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Farm News & Views - March 7, 2023

We’ve recently passed the 1st anniversary of the start of the Russa-Ukraine conflict, and according to analysts from the Kyiv School of Economics, the Ukrainian agricultural sector has suffered almost $38 billion in direct and indirect losses from Russia's invasion. Ukraine is a major global grain producer and exporter but large areas of its east, south and north farmlands have been fought on, occupied and mined since the invasion started. Direct loses have come from $3.8 billion in destruction of equipment, $1.2 billion from damage to grain storage facilities and almost $22 billion from ruined agricultural products. $30 billion of indirect losses include lost output, reduced exports, higher production costs and the remediation of damaged soil. When the war started, Ukraine had planted almost 15 million acres of winter wheat, but only 9 million acres of wheat has been planted for harvest in 2023. Last month, the International Food Policy Research Institute forecast that low producer prices and high input costs are discouraging grain production in Ukraine this year, and that means that the world will have to produce additional grains and oil seeds to help rebuild stocks and moderate price levels. Before the invasion, Ukraine was one of the world’s largest wheat exporters, a major corn exporter, and a global leader in sunflower oil exports. But the war may have long term consequences for agricultural production in the country. Using soil samples and satellite imagery, scientists at Ukraine’s Institute for Soil Science and Agrochemistry Research estimate that the war has degraded almost 26 million acres of agricultural land across Ukraine so far, caused by high concentrations of toxins such as mercury and arsenic from munitions and fuel polluting the ground.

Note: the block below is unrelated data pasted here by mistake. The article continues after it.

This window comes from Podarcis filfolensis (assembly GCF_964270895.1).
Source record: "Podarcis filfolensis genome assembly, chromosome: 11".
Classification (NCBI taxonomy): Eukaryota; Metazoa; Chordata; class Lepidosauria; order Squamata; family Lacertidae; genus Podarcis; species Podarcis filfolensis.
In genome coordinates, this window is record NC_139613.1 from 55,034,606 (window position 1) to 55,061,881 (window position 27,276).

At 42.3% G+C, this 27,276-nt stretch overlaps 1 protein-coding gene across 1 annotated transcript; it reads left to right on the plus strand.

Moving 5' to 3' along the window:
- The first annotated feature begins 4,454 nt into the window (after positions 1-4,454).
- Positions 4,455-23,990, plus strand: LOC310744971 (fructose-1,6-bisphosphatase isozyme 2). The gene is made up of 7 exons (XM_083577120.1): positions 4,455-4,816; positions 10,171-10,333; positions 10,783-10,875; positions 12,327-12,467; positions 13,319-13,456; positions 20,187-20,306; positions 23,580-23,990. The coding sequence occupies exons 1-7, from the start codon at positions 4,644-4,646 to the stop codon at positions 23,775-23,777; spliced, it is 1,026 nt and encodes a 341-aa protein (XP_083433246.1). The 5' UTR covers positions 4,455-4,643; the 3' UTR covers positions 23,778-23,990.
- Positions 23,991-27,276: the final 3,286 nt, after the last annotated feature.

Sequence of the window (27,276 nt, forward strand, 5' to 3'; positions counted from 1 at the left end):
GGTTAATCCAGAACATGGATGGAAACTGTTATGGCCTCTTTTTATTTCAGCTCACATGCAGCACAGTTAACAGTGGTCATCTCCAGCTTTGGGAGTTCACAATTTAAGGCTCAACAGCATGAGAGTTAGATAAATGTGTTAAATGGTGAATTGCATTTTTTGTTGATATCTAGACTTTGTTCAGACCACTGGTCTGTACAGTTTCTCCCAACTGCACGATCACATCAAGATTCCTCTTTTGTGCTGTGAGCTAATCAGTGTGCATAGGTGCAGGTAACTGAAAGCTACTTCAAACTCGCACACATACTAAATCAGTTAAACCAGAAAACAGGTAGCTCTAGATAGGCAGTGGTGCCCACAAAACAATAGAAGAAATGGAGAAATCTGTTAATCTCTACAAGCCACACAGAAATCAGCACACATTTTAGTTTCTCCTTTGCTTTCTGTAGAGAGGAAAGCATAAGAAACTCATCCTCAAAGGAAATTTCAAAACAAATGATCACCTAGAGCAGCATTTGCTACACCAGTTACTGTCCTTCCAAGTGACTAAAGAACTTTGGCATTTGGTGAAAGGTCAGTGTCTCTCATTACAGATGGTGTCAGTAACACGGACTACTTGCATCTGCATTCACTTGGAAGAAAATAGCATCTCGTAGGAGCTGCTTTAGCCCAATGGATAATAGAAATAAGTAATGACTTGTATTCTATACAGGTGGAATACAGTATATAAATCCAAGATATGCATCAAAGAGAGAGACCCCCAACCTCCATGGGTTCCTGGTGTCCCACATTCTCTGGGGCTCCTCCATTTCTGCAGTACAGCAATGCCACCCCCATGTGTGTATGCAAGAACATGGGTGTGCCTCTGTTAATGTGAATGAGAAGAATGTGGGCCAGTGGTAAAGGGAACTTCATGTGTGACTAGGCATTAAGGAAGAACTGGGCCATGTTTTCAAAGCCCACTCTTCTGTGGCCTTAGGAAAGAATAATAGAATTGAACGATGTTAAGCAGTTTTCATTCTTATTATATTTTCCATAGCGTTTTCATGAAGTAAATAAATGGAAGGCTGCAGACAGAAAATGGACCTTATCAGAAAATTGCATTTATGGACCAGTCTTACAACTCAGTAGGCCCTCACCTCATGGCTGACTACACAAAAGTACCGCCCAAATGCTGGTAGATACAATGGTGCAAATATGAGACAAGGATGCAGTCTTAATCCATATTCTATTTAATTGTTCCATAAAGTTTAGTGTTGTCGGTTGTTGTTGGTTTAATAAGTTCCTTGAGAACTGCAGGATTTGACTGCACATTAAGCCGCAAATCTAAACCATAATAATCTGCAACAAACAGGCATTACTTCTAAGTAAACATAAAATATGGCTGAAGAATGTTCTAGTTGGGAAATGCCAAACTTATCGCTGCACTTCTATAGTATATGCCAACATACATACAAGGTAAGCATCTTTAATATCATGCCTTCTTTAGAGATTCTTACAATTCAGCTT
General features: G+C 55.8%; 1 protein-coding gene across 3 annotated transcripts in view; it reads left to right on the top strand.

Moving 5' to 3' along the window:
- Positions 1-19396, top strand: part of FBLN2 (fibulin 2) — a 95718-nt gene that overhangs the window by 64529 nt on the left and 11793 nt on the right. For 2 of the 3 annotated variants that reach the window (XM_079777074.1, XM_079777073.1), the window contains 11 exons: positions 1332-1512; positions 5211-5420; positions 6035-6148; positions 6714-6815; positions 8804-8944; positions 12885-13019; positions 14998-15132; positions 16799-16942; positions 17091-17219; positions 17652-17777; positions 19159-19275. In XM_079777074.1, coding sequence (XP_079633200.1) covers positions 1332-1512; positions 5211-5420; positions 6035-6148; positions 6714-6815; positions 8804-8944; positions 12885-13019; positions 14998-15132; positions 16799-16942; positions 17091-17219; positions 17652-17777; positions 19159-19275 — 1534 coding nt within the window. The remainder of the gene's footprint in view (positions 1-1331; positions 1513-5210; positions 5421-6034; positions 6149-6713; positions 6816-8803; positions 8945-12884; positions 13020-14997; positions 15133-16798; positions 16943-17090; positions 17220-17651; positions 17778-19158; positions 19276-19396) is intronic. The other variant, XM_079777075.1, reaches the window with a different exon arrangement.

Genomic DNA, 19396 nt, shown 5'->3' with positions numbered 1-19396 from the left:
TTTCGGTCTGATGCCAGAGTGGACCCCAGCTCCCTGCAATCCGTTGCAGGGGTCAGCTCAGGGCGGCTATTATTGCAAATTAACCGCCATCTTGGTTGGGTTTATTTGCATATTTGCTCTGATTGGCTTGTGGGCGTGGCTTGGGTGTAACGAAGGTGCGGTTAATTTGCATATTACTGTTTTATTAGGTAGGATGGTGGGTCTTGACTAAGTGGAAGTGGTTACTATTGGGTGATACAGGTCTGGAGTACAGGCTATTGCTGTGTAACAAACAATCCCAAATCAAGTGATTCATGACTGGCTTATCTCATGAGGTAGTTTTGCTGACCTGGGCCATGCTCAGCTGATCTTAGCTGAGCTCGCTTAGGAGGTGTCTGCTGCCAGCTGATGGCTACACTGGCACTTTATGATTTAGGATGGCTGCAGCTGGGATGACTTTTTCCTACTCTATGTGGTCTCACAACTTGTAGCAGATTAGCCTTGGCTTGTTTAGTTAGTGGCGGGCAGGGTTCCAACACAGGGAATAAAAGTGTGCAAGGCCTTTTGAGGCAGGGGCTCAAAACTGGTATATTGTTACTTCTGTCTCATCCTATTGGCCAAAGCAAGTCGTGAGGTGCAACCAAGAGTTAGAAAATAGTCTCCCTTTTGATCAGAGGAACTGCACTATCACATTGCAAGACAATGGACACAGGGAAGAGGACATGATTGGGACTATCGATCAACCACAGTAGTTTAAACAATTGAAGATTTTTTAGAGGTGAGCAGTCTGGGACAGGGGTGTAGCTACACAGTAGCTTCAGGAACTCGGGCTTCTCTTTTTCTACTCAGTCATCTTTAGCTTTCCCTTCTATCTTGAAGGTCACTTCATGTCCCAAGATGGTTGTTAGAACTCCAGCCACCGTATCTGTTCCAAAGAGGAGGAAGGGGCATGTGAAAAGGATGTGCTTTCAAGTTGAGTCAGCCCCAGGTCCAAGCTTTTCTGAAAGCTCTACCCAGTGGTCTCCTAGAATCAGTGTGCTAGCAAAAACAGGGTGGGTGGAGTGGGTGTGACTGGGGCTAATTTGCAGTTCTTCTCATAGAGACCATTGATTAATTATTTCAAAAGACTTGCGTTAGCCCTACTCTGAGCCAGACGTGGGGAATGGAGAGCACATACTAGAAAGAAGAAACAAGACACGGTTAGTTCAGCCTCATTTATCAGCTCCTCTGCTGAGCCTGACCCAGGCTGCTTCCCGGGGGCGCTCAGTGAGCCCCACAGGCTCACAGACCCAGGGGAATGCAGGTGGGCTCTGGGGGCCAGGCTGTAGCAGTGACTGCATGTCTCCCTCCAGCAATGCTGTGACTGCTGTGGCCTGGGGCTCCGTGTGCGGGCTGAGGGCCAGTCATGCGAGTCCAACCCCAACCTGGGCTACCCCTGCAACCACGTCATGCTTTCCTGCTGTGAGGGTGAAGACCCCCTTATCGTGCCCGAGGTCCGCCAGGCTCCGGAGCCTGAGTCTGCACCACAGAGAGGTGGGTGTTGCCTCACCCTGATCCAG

Last month, USDA Chief Economist Seth Meyer predicted that the 2023 wholesale egg prices will fall almost 27% as the number of egg-laying chickens rebounds and producers take steps to protect their flocks. But Sarah Bevins, a research biologist at the National Wildlife Research Center in Fort Collins, Colorado reports that we may not be out of the woods yet, because USDA's wild bird surveillance found more than 6,000 wild bird cases involving 100 species of birds over the past year that had been infected with highly pathogenic avian influenza, and Ducks, geese and swans were being infected at a high rate, as were raptors and vultures. Scientists point out that a strain considered far more infectious to migratory birds can spread easier to farms around the country, and domestic birds as a group don't have resistance to the disease.

Although the following story doesn’t have a lot to do with agriculture here is the Four Corners, it does indicate that the wet winter in most of the southwestern U.S. has provided drought mitigation along with a problem or two. According to Noemi Hernandez Castro, Plant Specialist at Desert Botanical Garden in Mesa, Arizona, the winter rains, and even some snow, is affecting the iconic saguaro cactus that grow in the Sonoran Desert in southern Arizona. She points out that a cacti can grow up to 16 inches a year in wet periods, continuing to absorb water to prepare for the dry months. But these cactus don’t know when to stop absorbing water, and because of their shallow root systems, when they become waterlogged, they can fall down, especially when hit by high winds. This is probably an example of too much of a good thing.

Bob has been an agricultural educator and farm and ranch management consultant for over 40 years in southwest Colorado. He writes about agricultural issues from his farm near Cortez, and has helped to produce farm reports on KSJD for more than a dozen years.